"Somebody has to pay".
That line is from "The Mauritanian" which I watched last night - courtesy of Amazon Prime.
The film tells the true story of Mohamedou Ould Slahi, a bright young man from Mauritania who was effectively kidnapped from that country under the instructions of agencies of the U.S. government following the 9/11 attacks in 2001. It had been decided that Mohamedou Ould Slahi would be one of the somebodies who would have to "pay" though in the fourteen years he was incarcerated no evidence was ever presented to support the core accusation.
He spent most of his imprisonment at Guantanamo Bay. The film raises questions about why this American penal colony was ever sited on the south coast of Cuba. Why wasn't it set up somewhere in America itself? Perhaps the answer is simply - out of sight, out of mind. The American military could get away with some terrible stuff down there.
When Mohamedou Ould Slahi was a very young man he played with fire, associating himself with Islamic fighters and even undertaking secret training in Afghanistan. The suspicions that surrounded him were perhaps understandable but as I say, no evidence was ever brought against him.
He was treated shabbily, cruelly and left to rot in dire conditions. He was subject to torture that included beatings, water boarding, sexual humiliation, sleep deprivation and threats that included having his mother transported to Guantanamo to be raped by other prisoners. All in the name of America - the greatest democracy on the planet.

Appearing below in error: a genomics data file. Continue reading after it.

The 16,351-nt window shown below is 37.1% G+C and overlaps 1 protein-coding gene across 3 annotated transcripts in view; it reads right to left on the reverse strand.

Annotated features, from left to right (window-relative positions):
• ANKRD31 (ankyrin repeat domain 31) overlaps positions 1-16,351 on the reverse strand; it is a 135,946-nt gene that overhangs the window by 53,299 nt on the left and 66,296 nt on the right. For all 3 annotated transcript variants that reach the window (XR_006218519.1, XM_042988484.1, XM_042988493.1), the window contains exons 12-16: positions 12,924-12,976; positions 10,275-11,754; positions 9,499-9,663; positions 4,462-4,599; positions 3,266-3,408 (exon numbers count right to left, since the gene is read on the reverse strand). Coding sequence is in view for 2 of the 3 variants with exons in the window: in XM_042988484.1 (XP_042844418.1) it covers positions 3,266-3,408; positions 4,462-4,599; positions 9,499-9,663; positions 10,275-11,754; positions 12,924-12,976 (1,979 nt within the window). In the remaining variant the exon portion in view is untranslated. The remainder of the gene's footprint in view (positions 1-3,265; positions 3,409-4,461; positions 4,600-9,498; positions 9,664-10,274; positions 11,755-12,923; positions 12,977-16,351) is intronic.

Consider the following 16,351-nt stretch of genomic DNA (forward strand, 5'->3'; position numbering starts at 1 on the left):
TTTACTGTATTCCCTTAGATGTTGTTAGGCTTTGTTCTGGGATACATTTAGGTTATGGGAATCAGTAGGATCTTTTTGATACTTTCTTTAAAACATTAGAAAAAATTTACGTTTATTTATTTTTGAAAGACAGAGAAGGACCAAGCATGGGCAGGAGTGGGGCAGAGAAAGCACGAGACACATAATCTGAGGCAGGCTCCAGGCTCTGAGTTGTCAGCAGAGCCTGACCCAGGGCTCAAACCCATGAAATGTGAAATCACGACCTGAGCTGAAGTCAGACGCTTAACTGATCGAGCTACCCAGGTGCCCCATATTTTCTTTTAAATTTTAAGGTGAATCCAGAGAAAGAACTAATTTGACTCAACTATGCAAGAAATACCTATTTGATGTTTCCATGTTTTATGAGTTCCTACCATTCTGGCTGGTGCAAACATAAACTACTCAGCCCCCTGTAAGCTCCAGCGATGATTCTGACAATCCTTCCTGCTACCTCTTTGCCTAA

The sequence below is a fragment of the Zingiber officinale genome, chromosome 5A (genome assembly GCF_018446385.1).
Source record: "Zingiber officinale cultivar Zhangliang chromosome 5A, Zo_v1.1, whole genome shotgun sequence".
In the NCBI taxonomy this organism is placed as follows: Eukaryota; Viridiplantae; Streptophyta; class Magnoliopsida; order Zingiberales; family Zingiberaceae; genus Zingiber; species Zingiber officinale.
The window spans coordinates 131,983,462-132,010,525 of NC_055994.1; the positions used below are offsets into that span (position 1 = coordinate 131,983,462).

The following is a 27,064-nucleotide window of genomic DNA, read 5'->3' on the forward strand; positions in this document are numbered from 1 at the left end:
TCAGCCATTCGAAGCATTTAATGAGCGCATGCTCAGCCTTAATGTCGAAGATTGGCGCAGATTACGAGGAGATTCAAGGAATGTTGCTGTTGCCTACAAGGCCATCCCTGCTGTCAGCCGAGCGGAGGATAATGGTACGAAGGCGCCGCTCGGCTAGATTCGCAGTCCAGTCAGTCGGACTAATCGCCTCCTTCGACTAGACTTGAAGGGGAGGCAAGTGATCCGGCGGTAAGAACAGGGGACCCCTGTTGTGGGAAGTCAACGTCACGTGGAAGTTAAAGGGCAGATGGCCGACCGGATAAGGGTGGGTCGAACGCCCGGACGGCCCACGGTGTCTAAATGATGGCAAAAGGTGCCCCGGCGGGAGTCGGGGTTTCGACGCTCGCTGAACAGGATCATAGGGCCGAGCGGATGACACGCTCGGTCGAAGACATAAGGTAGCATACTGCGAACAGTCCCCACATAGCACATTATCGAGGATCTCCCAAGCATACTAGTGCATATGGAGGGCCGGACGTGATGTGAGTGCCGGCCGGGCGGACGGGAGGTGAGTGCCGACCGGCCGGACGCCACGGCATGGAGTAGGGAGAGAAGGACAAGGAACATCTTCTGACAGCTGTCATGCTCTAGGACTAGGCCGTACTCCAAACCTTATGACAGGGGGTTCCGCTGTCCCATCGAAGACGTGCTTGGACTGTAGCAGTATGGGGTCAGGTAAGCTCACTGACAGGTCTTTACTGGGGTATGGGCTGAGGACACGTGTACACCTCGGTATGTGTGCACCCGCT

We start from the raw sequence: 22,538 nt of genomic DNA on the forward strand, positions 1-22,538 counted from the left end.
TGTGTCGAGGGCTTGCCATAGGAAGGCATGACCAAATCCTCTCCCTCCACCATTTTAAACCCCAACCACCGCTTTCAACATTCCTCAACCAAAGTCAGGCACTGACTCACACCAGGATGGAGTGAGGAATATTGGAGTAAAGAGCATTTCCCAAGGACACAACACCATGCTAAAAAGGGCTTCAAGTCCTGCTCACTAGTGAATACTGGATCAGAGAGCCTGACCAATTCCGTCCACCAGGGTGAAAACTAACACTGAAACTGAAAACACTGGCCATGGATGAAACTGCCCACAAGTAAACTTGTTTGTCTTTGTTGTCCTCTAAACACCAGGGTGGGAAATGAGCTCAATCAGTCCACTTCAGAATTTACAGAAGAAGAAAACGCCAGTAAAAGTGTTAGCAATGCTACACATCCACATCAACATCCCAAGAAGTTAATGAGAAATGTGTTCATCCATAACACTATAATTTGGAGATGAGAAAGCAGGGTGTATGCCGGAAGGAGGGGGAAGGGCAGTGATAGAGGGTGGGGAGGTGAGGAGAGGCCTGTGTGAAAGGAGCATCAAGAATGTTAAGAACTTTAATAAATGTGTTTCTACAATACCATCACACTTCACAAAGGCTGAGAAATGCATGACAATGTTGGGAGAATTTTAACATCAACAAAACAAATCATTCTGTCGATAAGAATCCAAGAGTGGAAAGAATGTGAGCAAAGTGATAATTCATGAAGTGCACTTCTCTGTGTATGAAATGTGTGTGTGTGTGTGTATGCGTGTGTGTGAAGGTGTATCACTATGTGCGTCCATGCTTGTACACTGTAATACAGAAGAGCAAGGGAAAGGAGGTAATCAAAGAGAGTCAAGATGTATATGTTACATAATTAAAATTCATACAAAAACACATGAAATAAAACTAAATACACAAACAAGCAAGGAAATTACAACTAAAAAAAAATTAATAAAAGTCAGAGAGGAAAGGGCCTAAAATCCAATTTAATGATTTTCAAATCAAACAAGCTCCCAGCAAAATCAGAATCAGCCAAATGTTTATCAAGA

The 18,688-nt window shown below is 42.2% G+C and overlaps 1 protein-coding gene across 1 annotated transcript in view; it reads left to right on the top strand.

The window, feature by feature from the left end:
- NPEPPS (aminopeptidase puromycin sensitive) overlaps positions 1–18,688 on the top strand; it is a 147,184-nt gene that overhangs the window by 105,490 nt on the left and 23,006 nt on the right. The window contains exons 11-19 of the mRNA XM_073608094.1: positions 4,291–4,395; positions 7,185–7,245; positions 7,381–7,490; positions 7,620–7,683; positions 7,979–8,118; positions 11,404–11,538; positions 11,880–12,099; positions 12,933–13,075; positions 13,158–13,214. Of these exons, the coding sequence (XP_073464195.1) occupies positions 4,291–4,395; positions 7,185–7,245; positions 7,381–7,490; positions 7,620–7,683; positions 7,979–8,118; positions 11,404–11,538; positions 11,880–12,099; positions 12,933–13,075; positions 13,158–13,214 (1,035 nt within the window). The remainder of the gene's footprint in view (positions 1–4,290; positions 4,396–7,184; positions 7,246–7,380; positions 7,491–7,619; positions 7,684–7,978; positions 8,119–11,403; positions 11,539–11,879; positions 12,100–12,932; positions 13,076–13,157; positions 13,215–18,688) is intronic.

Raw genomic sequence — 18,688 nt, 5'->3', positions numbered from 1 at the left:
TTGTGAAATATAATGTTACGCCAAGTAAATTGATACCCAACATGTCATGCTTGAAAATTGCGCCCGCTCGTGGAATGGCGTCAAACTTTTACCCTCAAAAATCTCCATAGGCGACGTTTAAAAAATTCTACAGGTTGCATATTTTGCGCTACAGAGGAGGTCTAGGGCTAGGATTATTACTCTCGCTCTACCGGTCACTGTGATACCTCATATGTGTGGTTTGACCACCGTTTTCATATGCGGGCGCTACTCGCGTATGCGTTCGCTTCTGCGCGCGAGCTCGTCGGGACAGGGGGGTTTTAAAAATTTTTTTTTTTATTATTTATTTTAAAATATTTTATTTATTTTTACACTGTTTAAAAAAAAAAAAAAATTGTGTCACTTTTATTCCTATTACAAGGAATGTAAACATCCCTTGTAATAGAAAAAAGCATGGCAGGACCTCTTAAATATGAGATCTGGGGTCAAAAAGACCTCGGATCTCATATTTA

Thankfully, his case was taken up by a dogged and determined lawyer from Albuquerque, New Mexico. She was Nancy Hollander - played brilliantly in the film by Jodie Foster. She stuck with Mohamedou until his release was finally achieved - seven years after a court had found him not guilty of involvement in 9/11.
After his release in October 2016, Mohamedou published an account of his experience called "Guantanamo Diary" and it was upon this that the Amazon film was based. "The Mauritanian" fails to mention that Mohamedou wrote four other books while inside Guantanamo but even to this day those books have not been passed on to him. They remain the property of the U.S. government.
It was a gripping and important film. I hope that George W. Bush and Barack Obama have watched it with their heads hanging down in shame. After 9/11 there was huge pressure to bring all those involved to justice but it shouldn't have been mere somebodies like Mohamedou Ould Slahi who were rounded up. Suspicion is all very well and good but in democracies there must also be evidence and of course there should be no torture to produce hollow "confessions".